The British Army expects its late-running Watchkeeper tactical unmanned air system to secure release to service approval before the end of 2013, but the Ministry of Defence has yet to decide whether to deploy the capability to Afghanistan, as previously planned.
Selected in 2004, the Thales UK and Elbit Systems-developed Watchkeeper is derived from the latter's Hermes 450 unmanned air vehicle, and carries twin synthetic aperture radar/ground moving target indication and electro-optical/infrared sensors. Original plans had called for a first "task line" of the type to be fielded in Afghanistan three years ago, but this schedule slipped due to extended development work and a protracted certification process.
"We are hoping to get a release to service at the end of this year," says Col John Musgrave, assistant director at the army's capability directorate for combat support. "Once we have got the release to service we can start to train our crews and our maintainers, then all options are open as to when to deploy later."
While the army would like to introduce the design's enhanced sensor capabilities, Musgrave says the decision will rest with the MoD, which has already started withdrawing some equipment from Afghanistan ahead of a planned end to UK combat involvement by late 2014. The service currently operates leased Hermes 450s from Camp Bastion in Helmand province, under an urgent operational requirement deal with Thales.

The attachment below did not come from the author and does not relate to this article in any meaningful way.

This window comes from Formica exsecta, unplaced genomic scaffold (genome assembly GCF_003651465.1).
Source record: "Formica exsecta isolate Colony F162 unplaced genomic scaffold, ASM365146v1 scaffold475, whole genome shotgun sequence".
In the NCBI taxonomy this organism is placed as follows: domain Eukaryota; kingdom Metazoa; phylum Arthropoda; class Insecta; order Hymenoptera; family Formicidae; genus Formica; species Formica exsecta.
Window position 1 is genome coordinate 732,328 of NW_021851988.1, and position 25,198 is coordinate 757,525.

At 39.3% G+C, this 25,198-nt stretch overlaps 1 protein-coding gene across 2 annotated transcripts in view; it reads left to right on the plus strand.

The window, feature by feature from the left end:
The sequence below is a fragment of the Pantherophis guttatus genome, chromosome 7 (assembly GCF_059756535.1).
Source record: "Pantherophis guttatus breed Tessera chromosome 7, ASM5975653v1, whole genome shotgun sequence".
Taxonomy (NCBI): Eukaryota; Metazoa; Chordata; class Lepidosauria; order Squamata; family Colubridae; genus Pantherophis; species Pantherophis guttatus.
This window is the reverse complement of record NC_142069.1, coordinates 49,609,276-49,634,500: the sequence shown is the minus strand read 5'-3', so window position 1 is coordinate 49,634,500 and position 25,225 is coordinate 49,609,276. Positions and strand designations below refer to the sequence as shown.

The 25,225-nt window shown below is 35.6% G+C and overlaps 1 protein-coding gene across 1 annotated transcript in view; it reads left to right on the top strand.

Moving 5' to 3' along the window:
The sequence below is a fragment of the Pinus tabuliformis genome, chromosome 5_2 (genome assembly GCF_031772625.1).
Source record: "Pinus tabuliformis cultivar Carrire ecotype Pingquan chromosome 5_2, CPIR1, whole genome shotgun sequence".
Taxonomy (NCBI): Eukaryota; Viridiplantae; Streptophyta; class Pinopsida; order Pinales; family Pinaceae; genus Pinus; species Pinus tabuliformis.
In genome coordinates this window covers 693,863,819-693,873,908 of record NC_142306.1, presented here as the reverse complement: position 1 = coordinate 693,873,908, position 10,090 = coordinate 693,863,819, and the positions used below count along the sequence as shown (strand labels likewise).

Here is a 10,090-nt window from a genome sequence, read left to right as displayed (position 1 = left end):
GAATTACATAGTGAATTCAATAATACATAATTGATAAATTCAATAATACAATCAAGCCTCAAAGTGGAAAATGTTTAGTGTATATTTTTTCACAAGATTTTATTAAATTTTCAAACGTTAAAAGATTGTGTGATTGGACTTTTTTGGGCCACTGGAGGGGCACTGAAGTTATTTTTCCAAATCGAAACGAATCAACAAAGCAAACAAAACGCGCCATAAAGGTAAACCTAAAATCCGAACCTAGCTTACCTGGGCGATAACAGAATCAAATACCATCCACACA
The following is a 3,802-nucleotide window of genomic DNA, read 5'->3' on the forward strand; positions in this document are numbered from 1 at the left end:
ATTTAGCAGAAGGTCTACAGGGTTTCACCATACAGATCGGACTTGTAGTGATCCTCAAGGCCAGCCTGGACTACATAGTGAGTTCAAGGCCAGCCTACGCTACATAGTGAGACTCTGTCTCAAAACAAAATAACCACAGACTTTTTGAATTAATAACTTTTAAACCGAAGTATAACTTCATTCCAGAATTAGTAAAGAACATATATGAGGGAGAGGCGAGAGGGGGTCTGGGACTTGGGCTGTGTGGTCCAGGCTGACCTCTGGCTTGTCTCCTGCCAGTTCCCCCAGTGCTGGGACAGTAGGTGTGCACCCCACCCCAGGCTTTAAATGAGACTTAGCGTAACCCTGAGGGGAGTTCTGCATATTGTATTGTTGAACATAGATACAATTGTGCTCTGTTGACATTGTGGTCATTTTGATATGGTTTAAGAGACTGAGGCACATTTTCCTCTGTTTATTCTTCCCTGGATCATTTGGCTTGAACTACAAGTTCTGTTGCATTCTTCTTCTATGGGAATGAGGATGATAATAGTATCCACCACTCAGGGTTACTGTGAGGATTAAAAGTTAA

"We have got a world-class system in Watchkeeper," Musgrave told a pre-DSEi UAS conference in London on 9 September. "We've gone through a painful genesis, but it's flying very well with the company in Wales." French army personnel also remain involved in the project via a joint task force, he adds, with Paris looking to acquire the system as a successor to its Sagem Sperwer air vehicles.
The Watchkeeper system's path to service introduction includes a certification process being conducted by the UK Military Aviation Authority. This will see the equipment enter use with clearances on a par with civilian aircraft standards, as well as approvals to perform military operations.
Minister for defence equipment, support and technology Philip Dunne on 5 September revealed that the MoD had spent £831 million ($1.3 billion) on the Watchkeeper programme by the end of the 2012-2013 financial year. This represents the bulk of a total allocation of £1 billion to cover equipment acquisition and an initial package of in-service support services, he adds.